Last Friday I went to the Kraft Family Sports Campus on the Western outskirts of Jerusalem to play my role as an assistant manager for the Jerusalem Lions football team as they attempted to do something no Israeli football club had ever done, win a third consecutive national championship title. The Lions are a sports team which shares many attributes with every assembly of Christians in the world, and that’s why I’m writing this blog post to try and glean some things from what I’ve experienced and observed in the four years I’ve been with this team that can be useful to whoever might be reading this.
The championship game was tough, as we knew it would be, but in the end the Lions were victorious. After the post-game celebrations I overheard a reporter interviewing one of our coaches, asking him what the “secret sauce” was to the Lions success over the last few years. I was in a hurry to catch a ride home so I didn’t stop to listen to his response, but on the way home in the car I thought about it a lot and this is what I came up with.
We’ve got great coaches and some very talented players, but other teams also have those elements. There’s other things we have that give us some advantages over other teams, but they mostly help on the margins.
What makes the Lions so special, and so successful, can be stated in one word, “love”, kind of like what someone once said Believers should have for each other (John 13:34-35).
The players, coaches, managers and trainers which make up the Lions organization are men and women from many different backgrounds. It’s likely that many, perhaps most of us, would never have met each other, much less become friends, if it wasn’t for the team. I’m the only Jewish Believer on the team (I’m pretty sure there’s at least one on every other IFL team) and there’s one Arab guy who’s kind of a nominal Catholic. The rest of the guys have various levels of Jewish religious observance, from a few who are Orthodox rabbis to others who are pretty secular or “traditional.”
We all have different professions and vastly different political views, so much so that at team barbecues or on the bus when we’re travelling for an away game the discussions about politics and social issues can get quite rowdy.
But we all love the game of football, the city of Jerusalem that we’re all VERY proud to represent, and most of all each other. That love is a powerful glue which holds everything together despite our differences and gives us the strength and motivation to play our individual roles which are meant to contribute, in big and small ways, towards the goals and purposes our leaders tell us we’re all aiming for.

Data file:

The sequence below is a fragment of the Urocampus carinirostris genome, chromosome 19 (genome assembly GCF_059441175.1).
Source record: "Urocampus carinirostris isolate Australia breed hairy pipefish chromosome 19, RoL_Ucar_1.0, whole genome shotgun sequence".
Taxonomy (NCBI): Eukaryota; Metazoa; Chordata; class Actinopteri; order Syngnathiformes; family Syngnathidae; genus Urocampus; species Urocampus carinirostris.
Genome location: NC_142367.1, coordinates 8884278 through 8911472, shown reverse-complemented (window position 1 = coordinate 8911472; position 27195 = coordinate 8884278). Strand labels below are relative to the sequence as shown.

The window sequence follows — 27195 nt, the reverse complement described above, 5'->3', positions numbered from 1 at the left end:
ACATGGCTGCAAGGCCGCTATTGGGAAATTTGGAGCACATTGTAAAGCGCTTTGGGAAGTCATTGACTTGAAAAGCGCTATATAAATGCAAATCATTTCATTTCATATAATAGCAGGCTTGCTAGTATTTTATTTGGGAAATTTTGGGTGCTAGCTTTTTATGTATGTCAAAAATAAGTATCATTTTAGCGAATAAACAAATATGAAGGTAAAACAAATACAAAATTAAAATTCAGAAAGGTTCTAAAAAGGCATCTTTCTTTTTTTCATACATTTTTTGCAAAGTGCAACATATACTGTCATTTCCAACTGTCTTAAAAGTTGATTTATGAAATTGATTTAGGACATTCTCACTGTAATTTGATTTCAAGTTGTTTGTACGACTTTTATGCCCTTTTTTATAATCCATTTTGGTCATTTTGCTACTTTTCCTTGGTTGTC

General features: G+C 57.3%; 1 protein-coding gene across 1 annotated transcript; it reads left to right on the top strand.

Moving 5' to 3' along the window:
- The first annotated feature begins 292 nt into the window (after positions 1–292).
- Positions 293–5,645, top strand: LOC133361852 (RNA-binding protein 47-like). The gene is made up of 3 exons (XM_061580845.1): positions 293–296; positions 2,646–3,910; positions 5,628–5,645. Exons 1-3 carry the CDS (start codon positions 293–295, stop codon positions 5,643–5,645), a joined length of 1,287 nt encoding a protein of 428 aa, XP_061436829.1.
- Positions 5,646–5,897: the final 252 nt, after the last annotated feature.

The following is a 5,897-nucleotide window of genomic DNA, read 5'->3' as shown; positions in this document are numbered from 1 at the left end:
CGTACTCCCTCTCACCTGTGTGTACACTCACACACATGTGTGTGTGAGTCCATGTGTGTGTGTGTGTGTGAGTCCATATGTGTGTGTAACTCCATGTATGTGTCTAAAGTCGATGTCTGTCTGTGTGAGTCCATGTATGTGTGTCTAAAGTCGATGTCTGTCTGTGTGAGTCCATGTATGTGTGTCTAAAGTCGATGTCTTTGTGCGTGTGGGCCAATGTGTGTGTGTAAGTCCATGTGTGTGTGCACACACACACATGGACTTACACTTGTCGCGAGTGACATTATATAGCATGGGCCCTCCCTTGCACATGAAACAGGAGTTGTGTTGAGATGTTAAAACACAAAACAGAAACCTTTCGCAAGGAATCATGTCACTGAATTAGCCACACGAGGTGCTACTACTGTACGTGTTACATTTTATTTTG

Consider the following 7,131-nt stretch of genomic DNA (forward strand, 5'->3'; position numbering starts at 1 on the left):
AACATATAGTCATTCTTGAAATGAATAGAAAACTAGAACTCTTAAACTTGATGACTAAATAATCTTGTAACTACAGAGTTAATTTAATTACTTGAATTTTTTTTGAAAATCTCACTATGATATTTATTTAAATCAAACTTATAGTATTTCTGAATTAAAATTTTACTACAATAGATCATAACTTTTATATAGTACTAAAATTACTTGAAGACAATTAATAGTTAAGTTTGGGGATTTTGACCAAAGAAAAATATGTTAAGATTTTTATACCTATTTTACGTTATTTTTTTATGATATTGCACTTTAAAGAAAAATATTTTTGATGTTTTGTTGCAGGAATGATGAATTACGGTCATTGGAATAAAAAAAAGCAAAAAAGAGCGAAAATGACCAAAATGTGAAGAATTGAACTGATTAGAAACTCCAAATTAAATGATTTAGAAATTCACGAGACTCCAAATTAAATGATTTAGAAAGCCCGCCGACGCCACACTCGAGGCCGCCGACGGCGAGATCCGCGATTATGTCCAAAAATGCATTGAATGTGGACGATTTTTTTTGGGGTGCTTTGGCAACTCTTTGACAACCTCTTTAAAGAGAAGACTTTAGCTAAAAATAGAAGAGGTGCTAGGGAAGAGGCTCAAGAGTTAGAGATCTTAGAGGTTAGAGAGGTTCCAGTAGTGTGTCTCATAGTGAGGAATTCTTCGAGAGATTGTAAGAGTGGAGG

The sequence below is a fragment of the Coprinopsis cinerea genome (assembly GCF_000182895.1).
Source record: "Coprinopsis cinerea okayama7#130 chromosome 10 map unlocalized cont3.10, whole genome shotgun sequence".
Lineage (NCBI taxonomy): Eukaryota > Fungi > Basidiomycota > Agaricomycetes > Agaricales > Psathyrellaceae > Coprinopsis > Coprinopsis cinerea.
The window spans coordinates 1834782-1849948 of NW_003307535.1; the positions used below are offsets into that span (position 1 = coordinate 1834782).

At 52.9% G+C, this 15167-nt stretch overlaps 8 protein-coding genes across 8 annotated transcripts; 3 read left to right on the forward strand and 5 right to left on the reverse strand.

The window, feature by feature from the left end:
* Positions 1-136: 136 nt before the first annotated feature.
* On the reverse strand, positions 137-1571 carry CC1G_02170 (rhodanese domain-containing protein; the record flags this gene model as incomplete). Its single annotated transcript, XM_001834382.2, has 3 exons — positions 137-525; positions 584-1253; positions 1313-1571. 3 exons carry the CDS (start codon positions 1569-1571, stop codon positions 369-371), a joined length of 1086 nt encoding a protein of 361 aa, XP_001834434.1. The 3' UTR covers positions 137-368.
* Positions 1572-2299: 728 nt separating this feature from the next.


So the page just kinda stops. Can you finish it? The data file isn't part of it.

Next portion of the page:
Now, wouldn’t it be simply MARVELLOUS if all the congregational fellowships we attend worked like that?
Believers have the first part. We’re all from different backgrounds, nationalities, tribes, professions, political persuasions, etc. Now we need to work on loving each other enough to unite our efforts towards the goal we’re all supposed to be agreed upon and working towards. It might help to keep in mind that although very few of us live and work in the earthly, temporal city of Jerusalem, in chapter 12 of Hebrews it speaks of a “heavenly Jerusalem” which all Believers should love.
Brothers and sisters, I consider myself tremendously blessed to be part of a sports team which has the kind of brotherly love, dedication, motivation, drive and success that EVERY organization, religious, secular or whatever, would like to have. The leadership of this team often encourages everyone to think about what they can do to help the team accomplish its goals, and that’s what I will close by asking of you, beloved readers.
Think about what you can do today, tomorrow and every day, to help your congregation and by extension the corporate Body of Christ worldwide, to bring us all closer to the plans, purposes and goals that the Bible tells us our King has for us to accomplish. The best place to start (I’m saying this to myself even as I’m saying it to you) is by following Jesus’ command to “love your neighbour as yourself.”
It works really good when people do that. Just ask the Jerusalem Lions.